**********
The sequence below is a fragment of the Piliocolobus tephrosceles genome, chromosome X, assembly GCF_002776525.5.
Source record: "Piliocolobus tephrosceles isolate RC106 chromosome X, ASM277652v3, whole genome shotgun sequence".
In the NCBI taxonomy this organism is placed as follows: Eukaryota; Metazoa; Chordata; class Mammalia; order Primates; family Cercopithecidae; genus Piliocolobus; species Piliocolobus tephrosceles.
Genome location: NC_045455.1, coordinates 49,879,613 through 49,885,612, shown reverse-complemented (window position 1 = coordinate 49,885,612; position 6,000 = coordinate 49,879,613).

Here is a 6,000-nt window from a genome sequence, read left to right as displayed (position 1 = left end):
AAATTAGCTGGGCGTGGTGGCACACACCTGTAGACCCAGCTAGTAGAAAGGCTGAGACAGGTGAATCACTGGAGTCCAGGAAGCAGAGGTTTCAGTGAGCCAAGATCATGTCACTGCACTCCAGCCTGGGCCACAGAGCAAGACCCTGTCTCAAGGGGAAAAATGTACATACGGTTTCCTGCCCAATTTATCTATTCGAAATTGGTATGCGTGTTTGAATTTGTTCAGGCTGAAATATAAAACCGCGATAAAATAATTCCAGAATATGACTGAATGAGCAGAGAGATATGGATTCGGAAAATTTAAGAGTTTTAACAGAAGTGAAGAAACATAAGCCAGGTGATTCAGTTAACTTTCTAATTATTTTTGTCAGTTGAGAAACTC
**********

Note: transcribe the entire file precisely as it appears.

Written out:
The sequence below is a fragment of the Piliocolobus tephrosceles genome, chromosome X, assembly GCF_002776525.5.
Source record: "Piliocolobus tephrosceles isolate RC106 chromosome X, ASM277652v3, whole genome shotgun sequence".
In the NCBI taxonomy this organism is placed as follows: Eukaryota; Metazoa; Chordata; class Mammalia; order Primates; family Cercopithecidae; genus Piliocolobus; species Piliocolobus tephrosceles.
Genome location: NC_045455.1, coordinates 49,879,613 through 49,885,612, shown reverse-complemented (window position 1 = coordinate 49,885,612; position 6,000 = coordinate 49,879,613).

Here is a 6,000-nt window from a genome sequence, read left to right as displayed (position 1 = left end):
AAATTAGCTGGGCGTGGTGGCACACACCTGTAGACCCAGCTAGTAGAAAGGCTGAGACAGGTGAATCACTGGAGTCCAGGAAGCAGAGGTTTCAGTGAGCCAAGATCATGTCACTGCACTCCAGCCTGGGCCACAGAGCAAGACCCTGTCTCAAGGGGAAAAATGTACATACGGTTTCCTGCCCAATTTATCTATTCGAAATTGGTATGCGTGTTTGAATTTGTTCAGGCTGAAATATAAAACCGCGATAAAATAATTCCAGAATATGACTGAATGAGCAGAGAGATATGGATTCGGAAAATTTAAGAGTTTTAACAGAAGTGAAGAAACATAAGCCAGGTGATTCAGTTAACTTTCTAATTATTTTTGTCAGTTGAGAAACTC